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REVIEW: Klute’s fifth D&B album ‘The Emperor’s New Clothes’ has another dose of melody
Review by BPM Smith

After launching a fifth Drum & Bass album last month in the UK through his record label Commercial Suicide, Klute’s latest is now set for release in record stores across the US. ‘The Emperor’s New Clothes,’ coming on the heels of his memorable 2005 release ‘No One’s Listening Anymore,’ has everything you’d expect from a Klute D&B release: bountiful melodies, varied drum lines and the occasional bass bomb.

KluteKlute, whose birthname is Tom Withers, as usual spins some melodic yarns that are more introspective and cerebral than many of his D&B counterparts. Klute is at his best when he goes fast and fluid, and tracks like ‘Freedom Come’ and ‘Flight’ fit nicely early in a DJ set, when the BPMs are full throttle but the bass has yet to peak.

But there’s some heavy bass in The Emperor’s New Clothes as well -- check out ‘Toiler’ and ‘Shirtless’ when it’s time to rumble -- and DJs and remixers will without a doubt hone in on the obligatory sweet spots perfectly suited for rewinds that we’ve come to expect from Klute.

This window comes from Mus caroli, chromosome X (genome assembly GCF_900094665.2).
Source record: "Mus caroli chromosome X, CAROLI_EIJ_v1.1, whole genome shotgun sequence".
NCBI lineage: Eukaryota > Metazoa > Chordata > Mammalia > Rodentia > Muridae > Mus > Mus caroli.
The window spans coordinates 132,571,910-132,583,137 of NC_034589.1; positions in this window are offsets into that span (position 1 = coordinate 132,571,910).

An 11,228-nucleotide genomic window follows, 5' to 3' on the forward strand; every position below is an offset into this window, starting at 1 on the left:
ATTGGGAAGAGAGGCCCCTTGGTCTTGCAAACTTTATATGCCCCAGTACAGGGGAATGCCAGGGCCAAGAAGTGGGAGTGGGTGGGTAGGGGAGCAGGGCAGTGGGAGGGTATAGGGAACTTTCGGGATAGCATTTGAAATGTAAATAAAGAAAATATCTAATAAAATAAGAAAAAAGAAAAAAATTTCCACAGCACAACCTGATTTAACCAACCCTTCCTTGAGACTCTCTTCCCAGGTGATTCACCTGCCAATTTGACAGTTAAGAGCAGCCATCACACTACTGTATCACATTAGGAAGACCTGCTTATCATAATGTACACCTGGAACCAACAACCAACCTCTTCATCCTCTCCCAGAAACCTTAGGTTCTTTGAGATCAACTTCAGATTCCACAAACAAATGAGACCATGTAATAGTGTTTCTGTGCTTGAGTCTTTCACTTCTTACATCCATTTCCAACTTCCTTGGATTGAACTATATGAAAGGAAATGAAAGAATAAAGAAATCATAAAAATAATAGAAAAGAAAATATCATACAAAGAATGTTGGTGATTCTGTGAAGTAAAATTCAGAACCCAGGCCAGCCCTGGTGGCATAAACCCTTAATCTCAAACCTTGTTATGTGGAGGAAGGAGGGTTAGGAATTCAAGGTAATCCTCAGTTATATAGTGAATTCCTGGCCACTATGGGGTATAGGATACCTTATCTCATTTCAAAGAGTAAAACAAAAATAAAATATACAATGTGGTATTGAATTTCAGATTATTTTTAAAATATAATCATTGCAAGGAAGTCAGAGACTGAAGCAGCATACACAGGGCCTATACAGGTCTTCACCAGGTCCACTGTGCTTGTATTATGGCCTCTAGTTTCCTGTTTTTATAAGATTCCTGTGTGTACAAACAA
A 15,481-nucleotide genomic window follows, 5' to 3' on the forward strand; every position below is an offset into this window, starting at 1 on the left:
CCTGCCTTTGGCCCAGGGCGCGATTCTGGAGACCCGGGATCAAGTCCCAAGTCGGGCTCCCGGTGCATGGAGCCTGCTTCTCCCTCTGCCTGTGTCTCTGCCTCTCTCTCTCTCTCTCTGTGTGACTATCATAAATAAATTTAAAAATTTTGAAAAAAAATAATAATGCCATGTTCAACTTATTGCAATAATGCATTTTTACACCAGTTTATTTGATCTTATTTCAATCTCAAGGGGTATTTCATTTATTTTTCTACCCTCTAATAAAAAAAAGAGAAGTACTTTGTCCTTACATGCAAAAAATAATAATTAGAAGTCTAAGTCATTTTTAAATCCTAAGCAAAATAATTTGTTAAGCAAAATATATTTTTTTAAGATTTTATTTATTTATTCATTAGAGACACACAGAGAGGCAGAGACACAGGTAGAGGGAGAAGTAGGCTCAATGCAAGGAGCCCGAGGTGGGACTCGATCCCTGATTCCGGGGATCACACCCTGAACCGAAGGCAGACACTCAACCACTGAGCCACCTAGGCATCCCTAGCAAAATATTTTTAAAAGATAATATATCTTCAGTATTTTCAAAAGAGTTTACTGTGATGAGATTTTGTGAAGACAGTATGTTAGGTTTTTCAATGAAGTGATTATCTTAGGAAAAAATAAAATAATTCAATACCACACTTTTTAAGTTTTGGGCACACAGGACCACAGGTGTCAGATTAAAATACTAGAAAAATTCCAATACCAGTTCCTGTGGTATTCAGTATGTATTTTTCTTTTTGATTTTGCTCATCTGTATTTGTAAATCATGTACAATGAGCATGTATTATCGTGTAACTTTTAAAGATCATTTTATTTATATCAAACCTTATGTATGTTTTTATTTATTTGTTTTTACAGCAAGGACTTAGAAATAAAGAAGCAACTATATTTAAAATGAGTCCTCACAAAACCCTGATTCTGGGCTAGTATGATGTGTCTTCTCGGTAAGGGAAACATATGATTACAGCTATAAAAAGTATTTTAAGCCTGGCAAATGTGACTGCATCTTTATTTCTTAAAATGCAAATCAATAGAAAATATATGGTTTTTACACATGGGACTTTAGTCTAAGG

Klute’s work is equally enjoyable in the living room, in a night club or on the turntables. Longtime Klute fans will enjoy the vocals and crisp snares in ‘Our Leader’ and ‘Property is Theft,’ which bring to mind his all-time classic album ‘Lie, Cheat & Steal’ that should have a place in any Drum & Bass-head’s library.

This latest album also includes a second disc with ambient techno that’s ideal for chilling out after the night ends. Check out the Commercial Suicide website for audio samples of each track.

Scale: 5 stars: Incredible!... 4 stars: Excellent... 3 stars: Good... 2 stars: Mediocre... 1 star: Lame!

Rating: 5 stars

The Bass Test: Every album faces a severe test in BPM Smith’s car, where Pioneer woofers and amps regularly out-ball the Hip Hop loving homeboys of Oakland, California. The Emperor’s New Clothes continues Klute’s tradition of fusing melodic beats with a more Techno flavor than most contemporary D&B. If you’re looking for a head-bouncing album to fuel road trips and fast drives through the city, this is your album. But if you want each and every track to rattle the rear view mirror you’re better off going for the standard D&B hell raisers like Commercial Suicide stablemate SKC, DJ Fresh, or Calyx.

Bass Score: 8

BPM Smith is a Drum & Bass DJ, novelist and editor of WORD'N'BASS.com. He has more pairs of Prada sunglasses than No Limit Hold ’Em tournament victories, but wants to challenge Greg Raymer to a fried chicken eating contest. You can contact him by e-mail at editor (at) word bass (dot) com


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